1. Should a medical anthropologist today have biomedical education? How close should be relation between Medical Anthropology and biomedical knowledge?

This is too exclusive.  All of the four fields should be open to study.

  1. Please name researchers in Medical Anthropology who shaped/are shaping this area as a scientific field:
  • in the USA;
  • in Europe;
  • in Russia?

Cecil Heilman in Great Britain covered the field and the major researchers in this area.

 

Tomasz Rakowski

  1. Define what Medical Anthropology is in your understanding (scientific field; interdisciplinary area of activities of specialists from different fields; field of interests of ethnologists related to traditional medicine; something else)?

Medical Anthropology, from my point of view, is a part of “applied humanities”. It has two main aims. First, to reveal and describe all the experience, struggles and tensions experienced by people suffering from an illness. Here we can find the patients’ embodied experiences as well as illness narratives which form together a particular sense of subjectivity or a certain path of rebuilding the self. But there is also room for traditional/folk concepts of illness, treatment and all of the so-called culture-bound syndromes. These aspects are usually excluded from the mainstream discourse of biomedicine and seen as not valid or not useful. But the problem here is not to use the subjective data only in order to build high-quality medical knowledge but first of all to treat the findings as a record of autonomous, original experience which may reformulate the main goals of biomedicine, and also add a completely new perspective to current knowledge within anthropology.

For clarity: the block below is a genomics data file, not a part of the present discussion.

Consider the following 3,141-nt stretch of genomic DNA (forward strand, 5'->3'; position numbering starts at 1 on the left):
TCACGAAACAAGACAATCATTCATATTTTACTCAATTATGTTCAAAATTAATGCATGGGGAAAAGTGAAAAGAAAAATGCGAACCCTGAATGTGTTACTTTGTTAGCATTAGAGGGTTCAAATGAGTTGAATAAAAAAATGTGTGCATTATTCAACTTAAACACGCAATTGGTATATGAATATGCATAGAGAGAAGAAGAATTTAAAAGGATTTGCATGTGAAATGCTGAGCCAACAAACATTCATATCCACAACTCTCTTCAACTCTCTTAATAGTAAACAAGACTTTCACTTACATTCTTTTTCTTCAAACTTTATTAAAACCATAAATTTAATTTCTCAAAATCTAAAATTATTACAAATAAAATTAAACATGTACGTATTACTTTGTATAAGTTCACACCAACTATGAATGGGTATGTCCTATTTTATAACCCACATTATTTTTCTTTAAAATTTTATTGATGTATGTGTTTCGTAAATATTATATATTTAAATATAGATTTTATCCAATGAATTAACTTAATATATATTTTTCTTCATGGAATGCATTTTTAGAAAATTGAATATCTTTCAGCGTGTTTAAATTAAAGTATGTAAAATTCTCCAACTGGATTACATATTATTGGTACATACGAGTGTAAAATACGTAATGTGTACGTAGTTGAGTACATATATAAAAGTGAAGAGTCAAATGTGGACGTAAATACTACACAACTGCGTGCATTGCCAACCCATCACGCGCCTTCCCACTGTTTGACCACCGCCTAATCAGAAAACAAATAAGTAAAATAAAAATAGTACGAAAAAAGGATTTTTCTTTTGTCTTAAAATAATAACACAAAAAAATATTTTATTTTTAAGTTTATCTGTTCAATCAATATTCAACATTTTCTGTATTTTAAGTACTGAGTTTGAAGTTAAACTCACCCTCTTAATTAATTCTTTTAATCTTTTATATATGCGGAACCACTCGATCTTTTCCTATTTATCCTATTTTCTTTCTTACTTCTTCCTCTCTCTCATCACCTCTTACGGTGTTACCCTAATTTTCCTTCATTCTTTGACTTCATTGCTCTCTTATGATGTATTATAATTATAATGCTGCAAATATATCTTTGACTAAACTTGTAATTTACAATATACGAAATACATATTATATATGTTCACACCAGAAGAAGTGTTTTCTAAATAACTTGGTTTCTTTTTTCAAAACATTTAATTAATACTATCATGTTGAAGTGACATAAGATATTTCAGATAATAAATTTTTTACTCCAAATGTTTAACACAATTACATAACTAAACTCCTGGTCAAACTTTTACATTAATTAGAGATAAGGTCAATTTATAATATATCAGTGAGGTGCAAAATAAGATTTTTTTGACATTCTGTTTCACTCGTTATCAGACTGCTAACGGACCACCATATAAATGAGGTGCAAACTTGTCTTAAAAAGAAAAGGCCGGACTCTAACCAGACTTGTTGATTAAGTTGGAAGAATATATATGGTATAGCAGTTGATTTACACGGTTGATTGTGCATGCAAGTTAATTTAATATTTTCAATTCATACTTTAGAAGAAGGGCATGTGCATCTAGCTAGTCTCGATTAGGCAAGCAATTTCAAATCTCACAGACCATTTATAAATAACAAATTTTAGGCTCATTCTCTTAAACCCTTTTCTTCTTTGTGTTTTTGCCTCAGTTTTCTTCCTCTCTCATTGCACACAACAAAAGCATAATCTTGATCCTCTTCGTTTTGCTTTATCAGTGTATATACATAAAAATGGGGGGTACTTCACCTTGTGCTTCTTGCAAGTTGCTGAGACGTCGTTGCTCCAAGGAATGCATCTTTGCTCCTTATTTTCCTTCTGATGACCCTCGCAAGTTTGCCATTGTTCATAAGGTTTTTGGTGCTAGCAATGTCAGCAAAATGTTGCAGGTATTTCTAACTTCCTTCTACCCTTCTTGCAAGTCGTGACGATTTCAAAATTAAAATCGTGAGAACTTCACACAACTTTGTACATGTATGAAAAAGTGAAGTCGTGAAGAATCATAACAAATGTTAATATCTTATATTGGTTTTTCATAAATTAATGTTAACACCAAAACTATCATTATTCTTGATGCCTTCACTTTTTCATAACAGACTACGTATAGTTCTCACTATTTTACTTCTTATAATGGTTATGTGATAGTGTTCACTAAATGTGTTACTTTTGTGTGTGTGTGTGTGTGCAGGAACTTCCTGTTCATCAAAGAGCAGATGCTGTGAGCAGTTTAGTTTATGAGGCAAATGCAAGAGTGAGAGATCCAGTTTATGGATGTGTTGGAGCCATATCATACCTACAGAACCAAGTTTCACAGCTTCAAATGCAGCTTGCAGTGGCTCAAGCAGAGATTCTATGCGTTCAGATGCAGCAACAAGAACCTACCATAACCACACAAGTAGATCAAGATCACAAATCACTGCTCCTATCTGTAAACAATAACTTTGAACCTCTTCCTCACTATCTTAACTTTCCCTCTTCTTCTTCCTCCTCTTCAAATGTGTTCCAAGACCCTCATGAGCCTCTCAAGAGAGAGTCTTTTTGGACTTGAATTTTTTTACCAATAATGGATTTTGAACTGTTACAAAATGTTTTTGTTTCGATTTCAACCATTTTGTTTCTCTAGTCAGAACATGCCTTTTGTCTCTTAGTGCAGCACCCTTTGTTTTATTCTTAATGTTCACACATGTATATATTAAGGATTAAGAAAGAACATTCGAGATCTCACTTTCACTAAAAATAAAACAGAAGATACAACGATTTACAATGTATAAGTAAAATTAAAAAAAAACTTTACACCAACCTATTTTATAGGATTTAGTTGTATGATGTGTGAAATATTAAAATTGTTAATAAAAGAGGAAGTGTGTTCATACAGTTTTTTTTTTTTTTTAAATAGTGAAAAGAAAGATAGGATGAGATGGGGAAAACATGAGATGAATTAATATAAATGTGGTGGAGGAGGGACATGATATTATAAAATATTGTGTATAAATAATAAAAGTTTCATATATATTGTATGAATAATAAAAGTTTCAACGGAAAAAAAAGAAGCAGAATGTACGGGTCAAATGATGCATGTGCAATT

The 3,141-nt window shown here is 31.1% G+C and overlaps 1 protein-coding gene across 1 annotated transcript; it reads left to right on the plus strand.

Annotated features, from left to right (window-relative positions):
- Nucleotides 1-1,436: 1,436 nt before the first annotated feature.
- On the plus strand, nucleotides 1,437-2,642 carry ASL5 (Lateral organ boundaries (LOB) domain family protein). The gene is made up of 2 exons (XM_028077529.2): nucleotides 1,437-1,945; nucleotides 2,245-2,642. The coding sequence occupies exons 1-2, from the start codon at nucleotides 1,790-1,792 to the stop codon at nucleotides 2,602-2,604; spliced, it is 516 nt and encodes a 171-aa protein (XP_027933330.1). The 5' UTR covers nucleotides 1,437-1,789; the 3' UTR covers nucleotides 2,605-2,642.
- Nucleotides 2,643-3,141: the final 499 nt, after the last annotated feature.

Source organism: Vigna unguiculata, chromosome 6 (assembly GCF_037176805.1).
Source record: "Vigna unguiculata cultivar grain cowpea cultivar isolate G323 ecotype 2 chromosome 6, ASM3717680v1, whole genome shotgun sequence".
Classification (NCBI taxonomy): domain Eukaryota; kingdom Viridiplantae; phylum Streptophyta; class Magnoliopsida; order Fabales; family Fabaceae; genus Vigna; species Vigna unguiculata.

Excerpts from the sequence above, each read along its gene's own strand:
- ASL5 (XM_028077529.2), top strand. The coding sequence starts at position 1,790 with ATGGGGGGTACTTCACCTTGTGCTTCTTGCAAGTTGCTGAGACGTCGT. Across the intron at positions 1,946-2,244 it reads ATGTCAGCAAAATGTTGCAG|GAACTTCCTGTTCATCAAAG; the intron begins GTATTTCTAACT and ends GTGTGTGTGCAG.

Second, to reveal the socioeconomic backgrounds of experiencing illness, diagnosing diseases, organizing healthcare systems, building traditions and classifications within biomedicine, establishing recommendations for treatments and so on. Such knowledge has a strong critical potential, aims to discover the role of socioeconomic and global inequalities not only in providing healthcare but also in the process of the current biomedical knowledge production.

  1. What kind of correlation should be between Medical Anthropology/Ethnology and Medical Anthropology as a part of Biological (Physical) Anthropology related to medical issues?

This is a complex question. Medical Anthropology as a part of humanities should have autonomy, and for instance pose research questions which simply couldn’t appear within the discourse of biomedicine. Physical anthropology gives an important context to medical anthropology research, yet it is much more rooted in biological paradigm and seems to answer questions posed within biomedical discourse.

  1. What important scientific problems should Medical Anthropology address?
  • Understanding access to healthcare in the contexts of socioeconomic inequalities.